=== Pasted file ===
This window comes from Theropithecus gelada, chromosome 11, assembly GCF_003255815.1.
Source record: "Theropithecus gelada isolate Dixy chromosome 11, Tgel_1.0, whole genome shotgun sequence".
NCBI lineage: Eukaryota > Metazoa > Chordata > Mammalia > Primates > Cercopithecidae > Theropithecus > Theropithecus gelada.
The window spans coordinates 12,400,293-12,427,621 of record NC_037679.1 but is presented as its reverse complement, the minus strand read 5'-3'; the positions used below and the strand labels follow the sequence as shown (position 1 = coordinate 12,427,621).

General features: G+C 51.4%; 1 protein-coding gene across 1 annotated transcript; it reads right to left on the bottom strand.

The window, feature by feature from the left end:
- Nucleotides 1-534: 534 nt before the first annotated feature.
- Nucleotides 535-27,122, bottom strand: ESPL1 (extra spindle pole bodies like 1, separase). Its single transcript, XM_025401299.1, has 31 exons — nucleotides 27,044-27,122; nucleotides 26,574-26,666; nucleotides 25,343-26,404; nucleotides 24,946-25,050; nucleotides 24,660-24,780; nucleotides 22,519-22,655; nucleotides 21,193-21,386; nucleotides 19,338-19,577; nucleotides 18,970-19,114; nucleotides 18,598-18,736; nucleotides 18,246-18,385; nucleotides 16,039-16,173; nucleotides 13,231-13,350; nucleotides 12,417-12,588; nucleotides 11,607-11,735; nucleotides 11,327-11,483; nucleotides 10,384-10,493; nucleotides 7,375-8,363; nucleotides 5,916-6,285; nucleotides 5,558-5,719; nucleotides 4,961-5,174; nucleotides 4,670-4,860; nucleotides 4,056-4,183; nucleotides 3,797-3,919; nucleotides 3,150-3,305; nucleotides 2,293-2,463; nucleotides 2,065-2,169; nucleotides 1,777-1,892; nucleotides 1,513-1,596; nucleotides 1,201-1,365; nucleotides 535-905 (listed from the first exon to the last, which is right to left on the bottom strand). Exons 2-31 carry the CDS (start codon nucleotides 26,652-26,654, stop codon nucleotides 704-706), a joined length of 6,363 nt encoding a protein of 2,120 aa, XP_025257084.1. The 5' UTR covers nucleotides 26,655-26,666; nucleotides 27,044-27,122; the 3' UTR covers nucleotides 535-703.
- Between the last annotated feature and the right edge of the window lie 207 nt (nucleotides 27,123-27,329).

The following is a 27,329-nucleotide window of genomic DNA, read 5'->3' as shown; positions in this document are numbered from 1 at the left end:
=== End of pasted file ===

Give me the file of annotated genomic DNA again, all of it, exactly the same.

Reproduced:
This window comes from Theropithecus gelada, chromosome 11, assembly GCF_003255815.1.
Source record: "Theropithecus gelada isolate Dixy chromosome 11, Tgel_1.0, whole genome shotgun sequence".
NCBI lineage: Eukaryota > Metazoa > Chordata > Mammalia > Primates > Cercopithecidae > Theropithecus > Theropithecus gelada.
The window spans coordinates 12,400,293-12,427,621 of record NC_037679.1 but is presented as its reverse complement, the minus strand read 5'-3'; the positions used below and the strand labels follow the sequence as shown (position 1 = coordinate 12,427,621).

General features: G+C 51.4%; 1 protein-coding gene across 1 annotated transcript; it reads right to left on the bottom strand.

The window, feature by feature from the left end:
- Nucleotides 1-534: 534 nt before the first annotated feature.
- Nucleotides 535-27,122, bottom strand: ESPL1 (extra spindle pole bodies like 1, separase). Its single transcript, XM_025401299.1, has 31 exons — nucleotides 27,044-27,122; nucleotides 26,574-26,666; nucleotides 25,343-26,404; nucleotides 24,946-25,050; nucleotides 24,660-24,780; nucleotides 22,519-22,655; nucleotides 21,193-21,386; nucleotides 19,338-19,577; nucleotides 18,970-19,114; nucleotides 18,598-18,736; nucleotides 18,246-18,385; nucleotides 16,039-16,173; nucleotides 13,231-13,350; nucleotides 12,417-12,588; nucleotides 11,607-11,735; nucleotides 11,327-11,483; nucleotides 10,384-10,493; nucleotides 7,375-8,363; nucleotides 5,916-6,285; nucleotides 5,558-5,719; nucleotides 4,961-5,174; nucleotides 4,670-4,860; nucleotides 4,056-4,183; nucleotides 3,797-3,919; nucleotides 3,150-3,305; nucleotides 2,293-2,463; nucleotides 2,065-2,169; nucleotides 1,777-1,892; nucleotides 1,513-1,596; nucleotides 1,201-1,365; nucleotides 535-905 (listed from the first exon to the last, which is right to left on the bottom strand). Exons 2-31 carry the CDS (start codon nucleotides 26,652-26,654, stop codon nucleotides 704-706), a joined length of 6,363 nt encoding a protein of 2,120 aa, XP_025257084.1. The 5' UTR covers nucleotides 26,655-26,666; nucleotides 27,044-27,122; the 3' UTR covers nucleotides 535-703.
- Between the last annotated feature and the right edge of the window lie 207 nt (nucleotides 27,123-27,329).

The following is a 27,329-nucleotide window of genomic DNA, read 5'->3' as shown; positions in this document are numbered from 1 at the left end: